In closing…

To anyone in the military who reads this, Thank You. I appreciate you with every fiber of my being and admire your conviction to sacrifice your life for the rest of us. To fellow leaders or those in the making, your willingness to step up and take the reins is admirable too. It’s not easy being at the helm, making decisions in the interest of the many. Leadership, military or civilian, takes self-awareness, humility, adaptability, resilience, and empathy. Continue to build these muscles and there will be no stopping you. Be[come] the leader everyone wants to have.

I’d like to petition for a permanent shift in perspective among the human race. So often as a coach I hear, “I just don’t like change.” Makes total sense! You were humming along doing really well at something. Then BAM! Some catalyst rocked your whole world. Now you’re standing in some abyss of unknown and you’re not a fan. Of course you don’t like it. You’re in a position to learn something new, which often brings with it self-consciousness, resistance, and a myriad of other thoughts and emotions that can be challenging to manage.

Here’s my petition for the shift. It’s not the catalyst or change that’s the challenge. It’s where you ended up that’s eliciting feelings of discomfort, uneasiness, maybe even some shame mixed with anger and resentment.

When’s the last time you experienced a major change?

Think hard. (Too soon?)

The last 10 weeks have been a complete and utter cluster. Only a certain few privileged individuals saw it coming, (again, too soon?) so of course when it hit the general public we were understandably thinking and even saying, (in the presence of our children) “What in the literal *%#!?” But here’s the thing. Change surrounds us at every minute of the day. We can’t escape it. In addition to death and taxes, it’s the other major constant. Unless you’re a weatherman named Phil, your days are never remotely the same.

So it wasn’t the catalyst of our respective government officials saying kids won’t go to school, business need to close, and you need to stay home. It was the environment that was created as a result that we weren’t prepared to handle. And it makes TOTAL SENSE we all lost our respective minds and hearts in the immediate aftermath of those announcements. And then again when the reality of our new normals really settled in. Every working parent across the globe screamed a collective, “I”m sorry, I’m supposed to sustain what now? You want me to work full time and teach my children whatever the hell they were learning in school? Yeah, ok.”

So where do we go from here?

If change isn’t the issue, how do we effectively manage new normals? By training our adaptability and resiliency muscles. They’re a combo pack. You can’t have one without the other. Adaptability is the quality of being able to adjust to new conditions, and resiliency is the capacity to recover quickly. To most effectively manage the catalysts of change, both are required.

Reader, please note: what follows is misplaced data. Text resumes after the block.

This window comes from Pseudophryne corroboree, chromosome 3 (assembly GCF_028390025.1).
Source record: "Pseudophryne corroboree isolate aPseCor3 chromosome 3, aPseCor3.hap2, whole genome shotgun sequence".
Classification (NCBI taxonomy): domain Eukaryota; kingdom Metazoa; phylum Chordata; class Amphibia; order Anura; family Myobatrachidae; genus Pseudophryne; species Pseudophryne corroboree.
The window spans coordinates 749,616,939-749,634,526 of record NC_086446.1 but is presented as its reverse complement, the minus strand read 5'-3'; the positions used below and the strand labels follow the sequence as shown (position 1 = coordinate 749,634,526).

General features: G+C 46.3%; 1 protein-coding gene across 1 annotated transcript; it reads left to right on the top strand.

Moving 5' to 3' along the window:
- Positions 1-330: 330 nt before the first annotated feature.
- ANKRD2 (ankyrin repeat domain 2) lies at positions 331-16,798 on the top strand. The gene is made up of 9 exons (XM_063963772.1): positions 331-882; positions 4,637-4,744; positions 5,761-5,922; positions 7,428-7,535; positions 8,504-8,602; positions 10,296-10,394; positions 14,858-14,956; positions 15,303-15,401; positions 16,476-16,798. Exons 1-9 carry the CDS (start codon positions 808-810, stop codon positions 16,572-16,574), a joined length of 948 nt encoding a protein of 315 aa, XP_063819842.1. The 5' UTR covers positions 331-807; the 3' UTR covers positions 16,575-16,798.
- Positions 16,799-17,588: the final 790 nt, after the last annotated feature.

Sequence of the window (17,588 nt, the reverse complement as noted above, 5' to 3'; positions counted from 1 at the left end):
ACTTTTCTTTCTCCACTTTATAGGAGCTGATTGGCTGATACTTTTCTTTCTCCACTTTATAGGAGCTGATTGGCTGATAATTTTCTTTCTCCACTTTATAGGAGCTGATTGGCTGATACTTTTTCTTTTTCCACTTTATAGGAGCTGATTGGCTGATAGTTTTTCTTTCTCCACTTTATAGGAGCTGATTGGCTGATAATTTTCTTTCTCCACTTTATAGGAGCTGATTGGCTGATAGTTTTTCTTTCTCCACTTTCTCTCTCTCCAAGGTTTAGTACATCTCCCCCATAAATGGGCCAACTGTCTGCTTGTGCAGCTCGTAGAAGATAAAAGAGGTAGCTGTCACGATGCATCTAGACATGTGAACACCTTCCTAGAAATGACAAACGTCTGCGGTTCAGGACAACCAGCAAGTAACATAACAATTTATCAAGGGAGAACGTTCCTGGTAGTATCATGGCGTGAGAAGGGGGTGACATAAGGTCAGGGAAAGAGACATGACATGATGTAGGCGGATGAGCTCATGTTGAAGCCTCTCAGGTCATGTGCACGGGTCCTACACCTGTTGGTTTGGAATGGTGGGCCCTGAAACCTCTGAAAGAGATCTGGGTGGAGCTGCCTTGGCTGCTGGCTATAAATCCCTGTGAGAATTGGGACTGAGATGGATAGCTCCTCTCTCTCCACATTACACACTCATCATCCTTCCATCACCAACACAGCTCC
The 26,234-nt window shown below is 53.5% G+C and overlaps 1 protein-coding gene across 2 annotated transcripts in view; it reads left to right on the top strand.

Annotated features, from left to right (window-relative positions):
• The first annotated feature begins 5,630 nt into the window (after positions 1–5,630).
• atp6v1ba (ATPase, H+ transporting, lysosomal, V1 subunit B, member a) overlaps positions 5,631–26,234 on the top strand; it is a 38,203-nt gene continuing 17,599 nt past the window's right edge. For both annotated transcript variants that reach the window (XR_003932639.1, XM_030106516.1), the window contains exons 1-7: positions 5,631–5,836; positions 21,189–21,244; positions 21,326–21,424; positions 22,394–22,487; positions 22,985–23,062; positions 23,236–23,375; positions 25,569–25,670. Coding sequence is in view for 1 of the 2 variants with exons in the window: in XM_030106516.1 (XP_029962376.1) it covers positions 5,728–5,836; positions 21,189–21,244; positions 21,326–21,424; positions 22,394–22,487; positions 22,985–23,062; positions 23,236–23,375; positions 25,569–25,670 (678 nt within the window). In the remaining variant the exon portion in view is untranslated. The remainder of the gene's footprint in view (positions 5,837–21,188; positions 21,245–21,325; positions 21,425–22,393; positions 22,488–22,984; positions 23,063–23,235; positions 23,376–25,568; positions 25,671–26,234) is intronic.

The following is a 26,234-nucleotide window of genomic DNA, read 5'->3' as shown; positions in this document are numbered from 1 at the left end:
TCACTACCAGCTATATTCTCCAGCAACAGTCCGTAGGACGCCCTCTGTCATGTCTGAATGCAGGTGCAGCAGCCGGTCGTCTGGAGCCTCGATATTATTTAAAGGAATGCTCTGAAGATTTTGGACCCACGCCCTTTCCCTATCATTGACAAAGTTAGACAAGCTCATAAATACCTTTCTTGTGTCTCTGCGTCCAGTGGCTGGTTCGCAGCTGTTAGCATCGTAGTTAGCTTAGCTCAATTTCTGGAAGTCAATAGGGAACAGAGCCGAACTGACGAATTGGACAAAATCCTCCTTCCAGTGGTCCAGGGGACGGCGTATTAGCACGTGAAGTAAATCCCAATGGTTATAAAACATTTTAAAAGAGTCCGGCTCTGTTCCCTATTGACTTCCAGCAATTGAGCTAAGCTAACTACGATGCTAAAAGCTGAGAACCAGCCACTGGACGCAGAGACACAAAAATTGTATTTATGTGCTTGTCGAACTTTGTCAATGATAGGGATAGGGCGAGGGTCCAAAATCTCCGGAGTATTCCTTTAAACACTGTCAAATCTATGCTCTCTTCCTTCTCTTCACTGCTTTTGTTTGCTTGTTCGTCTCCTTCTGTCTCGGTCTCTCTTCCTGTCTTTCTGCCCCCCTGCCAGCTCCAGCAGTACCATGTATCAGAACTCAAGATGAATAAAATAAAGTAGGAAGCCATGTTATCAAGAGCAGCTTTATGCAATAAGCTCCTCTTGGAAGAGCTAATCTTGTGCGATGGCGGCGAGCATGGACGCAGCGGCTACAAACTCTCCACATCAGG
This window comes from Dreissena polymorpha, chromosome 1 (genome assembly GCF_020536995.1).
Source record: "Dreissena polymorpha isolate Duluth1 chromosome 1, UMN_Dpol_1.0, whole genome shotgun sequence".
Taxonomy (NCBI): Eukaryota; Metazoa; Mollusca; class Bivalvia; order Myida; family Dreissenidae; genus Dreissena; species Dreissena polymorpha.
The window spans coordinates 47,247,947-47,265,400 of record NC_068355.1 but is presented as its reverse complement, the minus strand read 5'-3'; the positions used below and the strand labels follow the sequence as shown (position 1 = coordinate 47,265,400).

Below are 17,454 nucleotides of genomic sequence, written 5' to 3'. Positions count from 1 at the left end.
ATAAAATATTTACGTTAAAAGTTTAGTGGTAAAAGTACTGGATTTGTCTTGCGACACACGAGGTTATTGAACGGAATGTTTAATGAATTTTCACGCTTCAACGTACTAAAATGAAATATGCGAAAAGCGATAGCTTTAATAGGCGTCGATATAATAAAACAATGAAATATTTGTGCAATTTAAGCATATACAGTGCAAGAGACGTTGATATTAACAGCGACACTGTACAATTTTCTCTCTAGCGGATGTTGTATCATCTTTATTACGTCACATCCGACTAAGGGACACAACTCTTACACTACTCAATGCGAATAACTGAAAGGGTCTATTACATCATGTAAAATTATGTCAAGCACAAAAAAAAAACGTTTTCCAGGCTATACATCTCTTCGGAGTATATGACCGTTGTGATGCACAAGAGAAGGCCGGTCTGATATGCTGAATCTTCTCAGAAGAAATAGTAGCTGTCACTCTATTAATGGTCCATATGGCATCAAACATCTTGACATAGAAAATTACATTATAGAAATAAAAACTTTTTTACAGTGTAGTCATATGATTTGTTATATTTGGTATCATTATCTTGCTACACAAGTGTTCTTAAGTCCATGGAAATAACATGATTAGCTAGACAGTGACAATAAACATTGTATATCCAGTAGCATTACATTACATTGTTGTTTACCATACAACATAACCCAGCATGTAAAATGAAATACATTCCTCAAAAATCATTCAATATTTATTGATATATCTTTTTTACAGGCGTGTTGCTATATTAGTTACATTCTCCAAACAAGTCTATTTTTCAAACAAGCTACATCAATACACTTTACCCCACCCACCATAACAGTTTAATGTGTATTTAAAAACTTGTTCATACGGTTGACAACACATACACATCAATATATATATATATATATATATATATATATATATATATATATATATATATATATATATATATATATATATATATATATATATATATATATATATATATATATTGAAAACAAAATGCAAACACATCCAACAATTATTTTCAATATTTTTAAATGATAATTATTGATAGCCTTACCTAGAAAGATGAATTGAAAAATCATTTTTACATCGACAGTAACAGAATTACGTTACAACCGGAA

For years, I’ve talked about the importance of adaptability and resilience as top priorities for personal development – no matter your role, title, or any other demographic. And they often come up in every coaching session. They’re the essence of life, no? No matter what you want – be it more love, compassion, joy, wealth, health – adaptability and resilience are #1 and #2 for getting there.

So how can you build adaptability and resiliency muscles?

  • Hit the mental and emotional gym: Since change is constant, the opportunities to train for adaptability and resilience are limitless. And like the actual gym, repeated effective movements build muscle the quickest. Since the Covid catalyst changed so much of our normal lives, think back to an adjustment you handled well. What mental or emotional exercises did you employ to respond to the new normal? Now shift to an adjustment you didn’t handle well. What was the difference? What was the resistance to that specific new normal? How can you apply what you did from what went well to what didn’t?
  • Recognize the importance of easy or rest days: Every [effective] exercise routine requires light or off days. They allows muscles to recover, which make them stronger in the long run. The same goes for mindset shifts. Take a break. Give yourself some grace. Either don’t actively work on it or consciously experience a setback in your progress. Have you ever gone to the actual gym and not been able to lift what you did 2 days ago? Yes! It happens. So what do you do? You pick up lighter weights to do some movement, and you come back a few days later being able to lift way more than you thought you could.
  • Track your progress: Keep a journal or scribble notes in your phone or tablet. What went well today? What didn’t? What are your thoughts? Emotions? What are they telling you? Consciously reflecting on what goes through your heart and mind are pretty damn powerful. Clients often tell me what they write during reflection exercises actually surprises them! They often tell me their “true” consciousness comes out when they write something completely out of the blue and it makes complete sense! They just let it flow without fear of judgment or ridicule (since no one will ever see it) and the most profound realizations surface.

You’re more powerful than you know. You were born innately super with everything you could possibly need in order to achieve what you want in this world. Expand your human consciousness to see your inner super hero. You’ve made it this far … clearly you’ve mastered some level of adaptability and resiliency.

Colleen Drennen Pfaller, founder and CEO of A Slice of HR, a staple HR fractional consulting firm in Cincinnati, OH, joined us to talk about unemployment – what it is, what it isn’t, who it’s for, and how to properly approach it from an HR and employee perspective. Colleen’s infectious energy and deep knowledge brings clarity to and removes the stigma around this often sticky topic.

Colleen’s top takeaways:

  • Don’t believe everything you hear … or think: Unemployment is insurance. It’s a safety net when you find yourself out of a job through no fault of your own. If you’ve worked for a company, you’ve paid into it starting with your first job. It is NOT the equivalent to welfare. It’s intended to bridge the gap between your previous role and your next role.